“You have been pleased to send unto us a certain prohibition or command that we should not receive or entertain any of those people called Quakers because they are supposed to be, by some, seducers of the people. For our part we cannot condemn them in this case, neither can we stretch out our hands against them. … We desire therefore in this case not to judge lest we be judged, neither to condemn lest we be condemned, but rather let every man stand or fall to his own Master. We are bound by the law to do good unto all men, especially to those of the household of faith.”
With those words, Edward Hart, the town clerk of what is now the Queens neighborhood of Flushing, New York, began a powerful 650-word document known as the Flushing Remonstrance. It was Dec. 27, 1657. Hart wrote on behalf of the 30 inhabitants of the village who also boldly signed their name below his.
This was a defiant shot across the bow of the state, personified by Gov. Stuyvesant. It was an act of resistance and an early declaration in favor of the freedom of peaceful worship.
Gov. Stuyvesant promulgated a policy of intolerance in the Dutch settlements of New York. He aimed to persecute those who did not adhere to the Dutch Reformed Church, and the nonconformist Quakers were his prime target. In this response, the citizens of Flushing (none of whom were Quakers) essentially stated, “You are commanding us to persecute Quakers. We will not. So take your intolerance and stick it where the sun doesn’t shine.”
The policy of persecution had begun in 1656 with an ordinance banning unauthorized religious meetings. Quaker preachers were harassed, arrested, jailed and fined. In Flushing itself, a Baptist pastor was imprisoned and then exiled for the “crime” of baptizing without a license from the Dutch Reformed officialdom.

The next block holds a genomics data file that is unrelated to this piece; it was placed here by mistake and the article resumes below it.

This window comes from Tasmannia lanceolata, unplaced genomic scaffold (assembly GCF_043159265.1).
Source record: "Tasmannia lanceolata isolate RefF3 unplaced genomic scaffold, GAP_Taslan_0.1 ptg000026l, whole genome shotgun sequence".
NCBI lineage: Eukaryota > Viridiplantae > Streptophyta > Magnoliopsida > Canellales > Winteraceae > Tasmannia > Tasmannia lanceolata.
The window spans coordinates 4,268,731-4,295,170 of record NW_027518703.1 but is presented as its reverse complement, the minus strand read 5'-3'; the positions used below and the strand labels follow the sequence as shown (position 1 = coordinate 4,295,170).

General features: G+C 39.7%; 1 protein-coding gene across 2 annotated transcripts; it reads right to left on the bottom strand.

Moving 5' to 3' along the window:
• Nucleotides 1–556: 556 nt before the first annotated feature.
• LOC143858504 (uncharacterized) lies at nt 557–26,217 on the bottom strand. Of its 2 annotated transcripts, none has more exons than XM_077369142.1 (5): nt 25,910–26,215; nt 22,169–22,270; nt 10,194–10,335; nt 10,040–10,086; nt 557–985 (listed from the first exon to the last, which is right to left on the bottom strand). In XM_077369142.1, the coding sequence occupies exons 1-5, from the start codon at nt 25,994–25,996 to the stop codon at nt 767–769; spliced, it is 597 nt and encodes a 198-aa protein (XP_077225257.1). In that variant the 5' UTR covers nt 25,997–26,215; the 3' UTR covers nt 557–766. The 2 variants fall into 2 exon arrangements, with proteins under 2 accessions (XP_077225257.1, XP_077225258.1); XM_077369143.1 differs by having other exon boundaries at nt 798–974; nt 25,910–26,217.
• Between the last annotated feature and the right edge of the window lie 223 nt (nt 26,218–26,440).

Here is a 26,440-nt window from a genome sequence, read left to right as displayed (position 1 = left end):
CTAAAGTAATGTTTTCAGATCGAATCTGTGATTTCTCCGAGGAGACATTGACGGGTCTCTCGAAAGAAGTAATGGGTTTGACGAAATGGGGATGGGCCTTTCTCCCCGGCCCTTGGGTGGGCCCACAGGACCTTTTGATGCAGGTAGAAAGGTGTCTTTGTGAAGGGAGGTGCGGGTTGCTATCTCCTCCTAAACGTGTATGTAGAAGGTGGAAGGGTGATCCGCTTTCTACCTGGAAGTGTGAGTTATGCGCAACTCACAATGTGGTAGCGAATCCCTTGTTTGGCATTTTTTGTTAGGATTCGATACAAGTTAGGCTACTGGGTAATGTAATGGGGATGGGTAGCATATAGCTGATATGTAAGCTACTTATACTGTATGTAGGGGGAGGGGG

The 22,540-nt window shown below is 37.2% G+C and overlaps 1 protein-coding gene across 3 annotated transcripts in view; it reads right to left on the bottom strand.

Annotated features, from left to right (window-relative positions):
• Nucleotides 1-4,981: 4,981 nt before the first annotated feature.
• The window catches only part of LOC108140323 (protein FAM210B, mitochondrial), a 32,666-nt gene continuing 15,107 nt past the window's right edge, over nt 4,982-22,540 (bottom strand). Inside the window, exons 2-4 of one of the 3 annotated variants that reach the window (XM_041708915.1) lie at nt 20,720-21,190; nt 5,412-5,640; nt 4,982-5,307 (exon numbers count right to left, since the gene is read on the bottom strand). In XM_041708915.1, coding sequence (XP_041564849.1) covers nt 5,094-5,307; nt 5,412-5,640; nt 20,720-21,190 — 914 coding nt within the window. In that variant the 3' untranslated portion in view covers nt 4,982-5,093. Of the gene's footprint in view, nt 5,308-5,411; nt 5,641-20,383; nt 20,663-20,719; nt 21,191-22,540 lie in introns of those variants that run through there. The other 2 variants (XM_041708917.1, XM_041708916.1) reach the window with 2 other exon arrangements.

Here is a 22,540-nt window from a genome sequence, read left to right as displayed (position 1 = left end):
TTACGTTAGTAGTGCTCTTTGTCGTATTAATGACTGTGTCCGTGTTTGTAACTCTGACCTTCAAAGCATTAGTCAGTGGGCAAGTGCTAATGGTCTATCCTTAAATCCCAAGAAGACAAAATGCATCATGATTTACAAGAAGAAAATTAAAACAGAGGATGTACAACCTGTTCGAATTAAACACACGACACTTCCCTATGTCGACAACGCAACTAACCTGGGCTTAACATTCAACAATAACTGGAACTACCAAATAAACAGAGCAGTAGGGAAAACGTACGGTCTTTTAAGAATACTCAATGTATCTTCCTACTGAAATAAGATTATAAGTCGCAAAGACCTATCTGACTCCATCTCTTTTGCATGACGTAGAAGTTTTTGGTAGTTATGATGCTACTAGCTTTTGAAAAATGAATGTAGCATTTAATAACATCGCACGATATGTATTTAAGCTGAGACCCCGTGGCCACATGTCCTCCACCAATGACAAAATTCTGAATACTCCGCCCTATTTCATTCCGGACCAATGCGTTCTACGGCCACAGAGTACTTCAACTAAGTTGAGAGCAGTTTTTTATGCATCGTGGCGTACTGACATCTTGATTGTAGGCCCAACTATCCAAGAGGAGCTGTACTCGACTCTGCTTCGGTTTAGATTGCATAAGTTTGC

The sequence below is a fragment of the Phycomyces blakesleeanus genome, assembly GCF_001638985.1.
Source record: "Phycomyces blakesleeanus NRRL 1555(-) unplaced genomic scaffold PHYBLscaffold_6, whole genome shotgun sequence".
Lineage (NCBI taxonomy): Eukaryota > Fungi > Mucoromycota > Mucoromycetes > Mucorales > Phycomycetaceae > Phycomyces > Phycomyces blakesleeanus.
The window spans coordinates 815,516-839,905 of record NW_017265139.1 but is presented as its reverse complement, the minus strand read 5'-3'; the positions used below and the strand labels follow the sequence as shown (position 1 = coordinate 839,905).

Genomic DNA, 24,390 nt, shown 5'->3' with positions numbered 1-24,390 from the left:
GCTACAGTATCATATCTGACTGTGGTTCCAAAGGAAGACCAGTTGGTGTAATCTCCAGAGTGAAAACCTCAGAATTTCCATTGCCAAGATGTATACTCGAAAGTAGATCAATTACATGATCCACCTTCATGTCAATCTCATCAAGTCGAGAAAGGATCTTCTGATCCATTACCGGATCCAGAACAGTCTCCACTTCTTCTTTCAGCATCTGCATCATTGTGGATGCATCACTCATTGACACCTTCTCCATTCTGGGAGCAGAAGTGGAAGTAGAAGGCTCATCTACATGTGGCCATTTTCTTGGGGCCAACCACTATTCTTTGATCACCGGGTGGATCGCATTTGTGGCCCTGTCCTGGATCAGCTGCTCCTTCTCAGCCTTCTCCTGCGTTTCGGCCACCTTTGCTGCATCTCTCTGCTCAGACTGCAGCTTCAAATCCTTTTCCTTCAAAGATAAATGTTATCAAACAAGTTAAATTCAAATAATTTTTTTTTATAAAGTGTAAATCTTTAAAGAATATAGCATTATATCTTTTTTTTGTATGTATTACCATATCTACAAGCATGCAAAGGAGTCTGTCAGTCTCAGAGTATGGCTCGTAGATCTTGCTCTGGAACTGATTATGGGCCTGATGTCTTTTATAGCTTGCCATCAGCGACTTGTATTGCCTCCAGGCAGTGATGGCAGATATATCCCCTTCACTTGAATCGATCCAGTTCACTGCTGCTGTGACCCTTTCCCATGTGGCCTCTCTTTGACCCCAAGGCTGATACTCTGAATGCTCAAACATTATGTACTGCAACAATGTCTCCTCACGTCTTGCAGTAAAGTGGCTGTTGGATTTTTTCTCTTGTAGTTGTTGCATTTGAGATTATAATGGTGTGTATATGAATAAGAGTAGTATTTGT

The Flushing Remonstrance stirs my blood with an abiding appreciation for principled courage. The signers concluded their statement thusly:
“The law of love, peace and liberty … condemns hatred, war and bondage … desiring to do unto all men as we desire all men should do unto us. … Therefore if any of these said persons come in love unto us, we cannot in conscience lay violent hands upon them, but give them free egress and regress unto our Town, and houses, as God shall persuade our consciences.”
Stuyvesant reacted in anger. He dissolved Flushing’s town government and put his own cronies in charge. He arrested four of the signers of the Remonstrance, including Edward Hart. To his credit, the elderly Hart went to jail but never recanted.
Relief from Stuyvesant’s harsh rule finally arrived in 1663, but not by the hand of any government. The Dutch West India Company, sponsor and investor in the Dutch colonies of North America, dispatched a letter to Stuyvesant ordering him to stop religious persecution.
Today, the Flushing Remonstrance is known as “the religious Magna Carta of the New World”. It proved to be a major influence on America’s Founders to enshrine freedom of worship in the Bill of Rights, more than a century after the citizens of Flushing defied a Governor.
God bless America.
Lawrence W. Reed, a resident of Newnan, is president emeritus of the Foundation for Economic Education. His most recent book is “Was Jesus a Socialist?” He can be reached at firstname.lastname@example.org